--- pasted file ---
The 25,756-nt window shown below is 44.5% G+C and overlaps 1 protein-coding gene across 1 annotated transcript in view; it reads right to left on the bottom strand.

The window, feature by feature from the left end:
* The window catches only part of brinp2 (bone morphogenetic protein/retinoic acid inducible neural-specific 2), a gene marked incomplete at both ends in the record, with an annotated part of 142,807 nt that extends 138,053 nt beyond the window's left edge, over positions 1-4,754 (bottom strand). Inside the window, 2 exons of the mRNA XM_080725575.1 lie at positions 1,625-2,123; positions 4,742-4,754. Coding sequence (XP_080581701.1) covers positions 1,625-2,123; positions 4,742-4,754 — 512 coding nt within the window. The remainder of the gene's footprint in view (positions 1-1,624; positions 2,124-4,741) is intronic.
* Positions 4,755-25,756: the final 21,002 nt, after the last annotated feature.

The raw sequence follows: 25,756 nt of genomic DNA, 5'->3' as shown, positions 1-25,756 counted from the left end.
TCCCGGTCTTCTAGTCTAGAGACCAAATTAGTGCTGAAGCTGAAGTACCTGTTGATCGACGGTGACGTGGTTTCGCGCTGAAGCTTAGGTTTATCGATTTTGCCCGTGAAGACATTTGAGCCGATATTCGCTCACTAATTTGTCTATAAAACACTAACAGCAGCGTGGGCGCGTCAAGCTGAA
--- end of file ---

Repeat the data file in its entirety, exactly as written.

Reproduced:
The 25,756-nt window shown below is 44.5% G+C and overlaps 1 protein-coding gene across 1 annotated transcript in view; it reads right to left on the bottom strand.

The window, feature by feature from the left end:
* The window catches only part of brinp2 (bone morphogenetic protein/retinoic acid inducible neural-specific 2), a gene marked incomplete at both ends in the record, with an annotated part of 142,807 nt that extends 138,053 nt beyond the window's left edge, over positions 1-4,754 (bottom strand). Inside the window, 2 exons of the mRNA XM_080725575.1 lie at positions 1,625-2,123; positions 4,742-4,754. Coding sequence (XP_080581701.1) covers positions 1,625-2,123; positions 4,742-4,754 — 512 coding nt within the window. The remainder of the gene's footprint in view (positions 1-1,624; positions 2,124-4,741) is intronic.
* Positions 4,755-25,756: the final 21,002 nt, after the last annotated feature.

The raw sequence follows: 25,756 nt of genomic DNA, 5'->3' as shown, positions 1-25,756 counted from the left end.
TCCCGGTCTTCTAGTCTAGAGACCAAATTAGTGCTGAAGCTGAAGTACCTGTTGATCGACGGTGACGTGGTTTCGCGCTGAAGCTTAGGTTTATCGATTTTGCCCGTGAAGACATTTGAGCCGATATTCGCTCACTAATTTGTCTATAAAACACTAACAGCAGCGTGGGCGCGTCAAGCTGAA